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State needs to increase funding to treat mental illness

Sunday, May 22, 2005
Chicago Sun-Times
by LARRY SUFFREDIN


Recent headlines about the dire need for increased state funding for education and transportation in the Chicago area show that decisions made in Springfield have a tremendous impact on Cook County communities. But there's another area in which state policy choices are quietly placing a growing strain on both Cook County taxpayers and the services they support: public mental health care. Mental health is a state, not county, responsibility.

Most individuals with mental illness can be treated in outpatient community-based settings. But those experiencing acute episodes -- or those with severe, chronic illness who present a danger to themselves and others -- often require treatment in an inpatient setting. In the Chicago area, the state operates three inpatient mental health centers to serve them: Read Mental Health Center on the Northwest Side; Madden in west suburban Maywood, and south suburban Tinley Park.

Staffed by specially trained, skilled and experienced professionals and paraprofessionals, these facilities provide safe and secure treatment settings as well as links to community outpatient resources once patients can be stabilized.

Today, however, these facilities and their capacity to serve Cook County residents are in danger. The Illinois Department of Human Services has closed 88 beds and cut more than 100 staff at the Tinley Park and Read centers in recent days. Even a tentative increase of 51 beds at the Madden facility would not offset these cuts, resulting in a net loss of 32 inpatient beds, or 7 percent of our region's capacity.

The real impact of this planned downsizing would be even worse than it looks. Because each bed is used by an average of 13.6 patients per year, the cuts would effectively reduce treatment options for an annual total of more than 400 patients with severe mental illnesses.

Worse, the state has new admission rules that would bar Chicago residents from receiving care at Tinley or Read. As a result, city dwellers from Rogers Park on the Far North Side to Roseland on the South Side would be forced to make the trek to Maywood to receive treatment. This flies in the face of the state's responsibility and what mental health advocates tell us about the importance of providing care in our communities and close to the support of family and friends.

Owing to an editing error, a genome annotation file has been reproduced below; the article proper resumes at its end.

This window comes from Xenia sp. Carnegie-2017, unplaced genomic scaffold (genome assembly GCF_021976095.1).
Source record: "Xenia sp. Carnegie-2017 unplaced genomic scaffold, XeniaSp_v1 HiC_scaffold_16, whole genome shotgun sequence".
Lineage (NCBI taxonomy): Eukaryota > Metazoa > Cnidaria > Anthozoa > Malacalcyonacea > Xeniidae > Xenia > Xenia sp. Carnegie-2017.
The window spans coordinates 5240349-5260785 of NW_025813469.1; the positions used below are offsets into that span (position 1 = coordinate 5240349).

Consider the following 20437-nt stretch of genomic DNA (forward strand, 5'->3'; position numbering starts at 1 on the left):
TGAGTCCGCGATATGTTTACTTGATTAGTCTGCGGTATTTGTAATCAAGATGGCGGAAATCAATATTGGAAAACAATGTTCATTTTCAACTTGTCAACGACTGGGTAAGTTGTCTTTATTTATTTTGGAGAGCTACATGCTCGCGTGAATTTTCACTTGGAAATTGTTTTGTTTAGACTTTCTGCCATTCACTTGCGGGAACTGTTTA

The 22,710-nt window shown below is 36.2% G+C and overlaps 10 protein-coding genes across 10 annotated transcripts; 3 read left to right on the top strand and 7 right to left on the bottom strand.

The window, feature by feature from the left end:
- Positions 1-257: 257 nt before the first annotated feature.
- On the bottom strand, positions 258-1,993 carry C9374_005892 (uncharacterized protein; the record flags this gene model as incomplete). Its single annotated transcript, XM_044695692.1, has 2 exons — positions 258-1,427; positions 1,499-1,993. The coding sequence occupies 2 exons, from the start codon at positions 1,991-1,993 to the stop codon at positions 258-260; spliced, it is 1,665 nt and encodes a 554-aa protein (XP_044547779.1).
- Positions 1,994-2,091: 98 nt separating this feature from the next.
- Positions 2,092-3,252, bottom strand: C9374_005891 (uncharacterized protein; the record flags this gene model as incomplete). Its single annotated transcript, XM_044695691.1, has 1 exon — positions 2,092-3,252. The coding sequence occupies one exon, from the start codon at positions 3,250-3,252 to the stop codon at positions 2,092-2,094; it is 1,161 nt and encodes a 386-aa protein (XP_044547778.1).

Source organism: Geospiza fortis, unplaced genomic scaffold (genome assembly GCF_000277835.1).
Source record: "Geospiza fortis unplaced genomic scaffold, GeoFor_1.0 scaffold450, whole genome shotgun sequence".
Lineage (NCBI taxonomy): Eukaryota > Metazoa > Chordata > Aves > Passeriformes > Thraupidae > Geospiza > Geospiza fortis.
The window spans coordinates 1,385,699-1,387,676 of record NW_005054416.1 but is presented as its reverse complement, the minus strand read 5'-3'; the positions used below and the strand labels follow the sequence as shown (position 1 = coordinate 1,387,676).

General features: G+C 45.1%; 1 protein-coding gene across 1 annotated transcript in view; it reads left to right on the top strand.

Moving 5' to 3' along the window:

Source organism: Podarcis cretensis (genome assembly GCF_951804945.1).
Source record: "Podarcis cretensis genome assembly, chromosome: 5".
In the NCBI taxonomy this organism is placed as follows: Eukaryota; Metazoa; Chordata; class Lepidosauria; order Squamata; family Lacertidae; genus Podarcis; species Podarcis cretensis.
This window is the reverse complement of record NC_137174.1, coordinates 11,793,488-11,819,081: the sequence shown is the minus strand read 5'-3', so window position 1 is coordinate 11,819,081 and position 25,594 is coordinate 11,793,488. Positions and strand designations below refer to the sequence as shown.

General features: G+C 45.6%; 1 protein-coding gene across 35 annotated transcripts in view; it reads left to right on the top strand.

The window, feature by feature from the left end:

These three missteps -- bed closures, staff cuts and admissions changes -- add up to one giant leap in the wrong direction for public health policy. Ample evidence suggests the state should increase access to and investment in mental health care, not slash it. Last year, the number of patients seeking treatment at Tinley, Read and Madden was up by more than 500 over 2003.

Those patients may be our neighbors, family members, co-workers and friends. They may be referred to a public mental health facility when a community care provider recognizes they need acute care, or by a private hospital when their insurance coverage runs out. They may be among the tens of thousands of Cook County residents who have no health insurance at all.

The state wants to sell the Tinley Park land to balance the budget. This action is not in the state's best interest. Cook County can't accept the state's responsibility and fund local mental health care for our citizens.

Turning back these cuts is not just a matter of doing what's right; it's also smart public policy for county taxpayers. After all, when those who need hospitalization can't find a bed, they usually go without care until they end up in the wrong place: one of our three county hospitals, or worse, Cook County Jail.

Larry Suffredin is a Cook County Commissioner who represents the 13th District.



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